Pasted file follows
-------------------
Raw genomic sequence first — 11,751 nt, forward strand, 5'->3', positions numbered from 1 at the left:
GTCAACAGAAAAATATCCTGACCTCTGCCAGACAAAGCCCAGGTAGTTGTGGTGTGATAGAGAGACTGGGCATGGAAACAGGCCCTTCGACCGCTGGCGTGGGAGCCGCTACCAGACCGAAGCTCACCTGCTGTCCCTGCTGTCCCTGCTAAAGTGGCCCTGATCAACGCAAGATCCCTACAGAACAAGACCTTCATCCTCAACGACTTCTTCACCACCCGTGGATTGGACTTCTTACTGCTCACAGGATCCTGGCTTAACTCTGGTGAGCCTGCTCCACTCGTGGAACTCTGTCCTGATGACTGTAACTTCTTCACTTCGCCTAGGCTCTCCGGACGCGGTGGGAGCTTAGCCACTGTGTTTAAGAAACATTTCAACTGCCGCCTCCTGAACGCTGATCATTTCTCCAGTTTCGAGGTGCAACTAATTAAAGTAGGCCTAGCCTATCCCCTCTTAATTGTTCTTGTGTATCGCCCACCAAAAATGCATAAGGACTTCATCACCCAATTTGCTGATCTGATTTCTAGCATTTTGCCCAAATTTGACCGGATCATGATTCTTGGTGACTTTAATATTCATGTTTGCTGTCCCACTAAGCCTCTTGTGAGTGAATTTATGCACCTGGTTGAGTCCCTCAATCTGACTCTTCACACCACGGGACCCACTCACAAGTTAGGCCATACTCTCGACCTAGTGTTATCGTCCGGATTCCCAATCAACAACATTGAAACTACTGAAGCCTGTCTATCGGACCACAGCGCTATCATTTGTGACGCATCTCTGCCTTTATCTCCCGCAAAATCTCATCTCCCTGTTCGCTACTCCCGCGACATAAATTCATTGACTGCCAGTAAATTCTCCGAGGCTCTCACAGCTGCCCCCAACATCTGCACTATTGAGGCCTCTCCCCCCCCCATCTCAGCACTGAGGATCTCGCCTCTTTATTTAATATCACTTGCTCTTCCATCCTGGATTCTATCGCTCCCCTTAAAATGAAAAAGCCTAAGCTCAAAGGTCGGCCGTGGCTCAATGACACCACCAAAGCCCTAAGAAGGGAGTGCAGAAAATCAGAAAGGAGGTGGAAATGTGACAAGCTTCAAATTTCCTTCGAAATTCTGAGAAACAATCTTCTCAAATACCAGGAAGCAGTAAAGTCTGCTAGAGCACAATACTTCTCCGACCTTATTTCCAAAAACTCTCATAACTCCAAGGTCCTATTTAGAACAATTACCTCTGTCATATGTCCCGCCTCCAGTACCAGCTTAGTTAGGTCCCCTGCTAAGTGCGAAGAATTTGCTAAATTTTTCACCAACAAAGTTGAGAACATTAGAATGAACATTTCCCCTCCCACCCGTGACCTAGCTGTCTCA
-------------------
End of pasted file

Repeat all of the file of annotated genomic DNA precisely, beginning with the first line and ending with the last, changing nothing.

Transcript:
Raw genomic sequence first — 11,751 nt, forward strand, 5'->3', positions numbered from 1 at the left:
GTCAACAGAAAAATATCCTGACCTCTGCCAGACAAAGCCCAGGTAGTTGTGGTGTGATAGAGAGACTGGGCATGGAAACAGGCCCTTCGACCGCTGGCGTGGGAGCCGCTACCAGACCGAAGCTCACCTGCTGTCCCTGCTGTCCCTGCTAAAGTGGCCCTGATCAACGCAAGATCCCTACAGAACAAGACCTTCATCCTCAACGACTTCTTCACCACCCGTGGATTGGACTTCTTACTGCTCACAGGATCCTGGCTTAACTCTGGTGAGCCTGCTCCACTCGTGGAACTCTGTCCTGATGACTGTAACTTCTTCACTTCGCCTAGGCTCTCCGGACGCGGTGGGAGCTTAGCCACTGTGTTTAAGAAACATTTCAACTGCCGCCTCCTGAACGCTGATCATTTCTCCAGTTTCGAGGTGCAACTAATTAAAGTAGGCCTAGCCTATCCCCTCTTAATTGTTCTTGTGTATCGCCCACCAAAAATGCATAAGGACTTCATCACCCAATTTGCTGATCTGATTTCTAGCATTTTGCCCAAATTTGACCGGATCATGATTCTTGGTGACTTTAATATTCATGTTTGCTGTCCCACTAAGCCTCTTGTGAGTGAATTTATGCACCTGGTTGAGTCCCTCAATCTGACTCTTCACACCACGGGACCCACTCACAAGTTAGGCCATACTCTCGACCTAGTGTTATCGTCCGGATTCCCAATCAACAACATTGAAACTACTGAAGCCTGTCTATCGGACCACAGCGCTATCATTTGTGACGCATCTCTGCCTTTATCTCCCGCAAAATCTCATCTCCCTGTTCGCTACTCCCGCGACATAAATTCATTGACTGCCAGTAAATTCTCCGAGGCTCTCACAGCTGCCCCCAACATCTGCACTATTGAGGCCTCTCCCCCCCCCATCTCAGCACTGAGGATCTCGCCTCTTTATTTAATATCACTTGCTCTTCCATCCTGGATTCTATCGCTCCCCTTAAAATGAAAAAGCCTAAGCTCAAAGGTCGGCCGTGGCTCAATGACACCACCAAAGCCCTAAGAAGGGAGTGCAGAAAATCAGAAAGGAGGTGGAAATGTGACAAGCTTCAAATTTCCTTCGAAATTCTGAGAAACAATCTTCTCAAATACCAGGAAGCAGTAAAGTCTGCTAGAGCACAATACTTCTCCGACCTTATTTCCAAAAACTCTCATAACTCCAAGGTCCTATTTAGAACAATTACCTCTGTCATATGTCCCGCCTCCAGTACCAGCTTAGTTAGGTCCCCTGCTAAGTGCGAAGAATTTGCTAAATTTTTCACCAACAAAGTTGAGAACATTAGAATGAACATTTCCCCTCCCACCCGTGACCTAGCTGTCTCA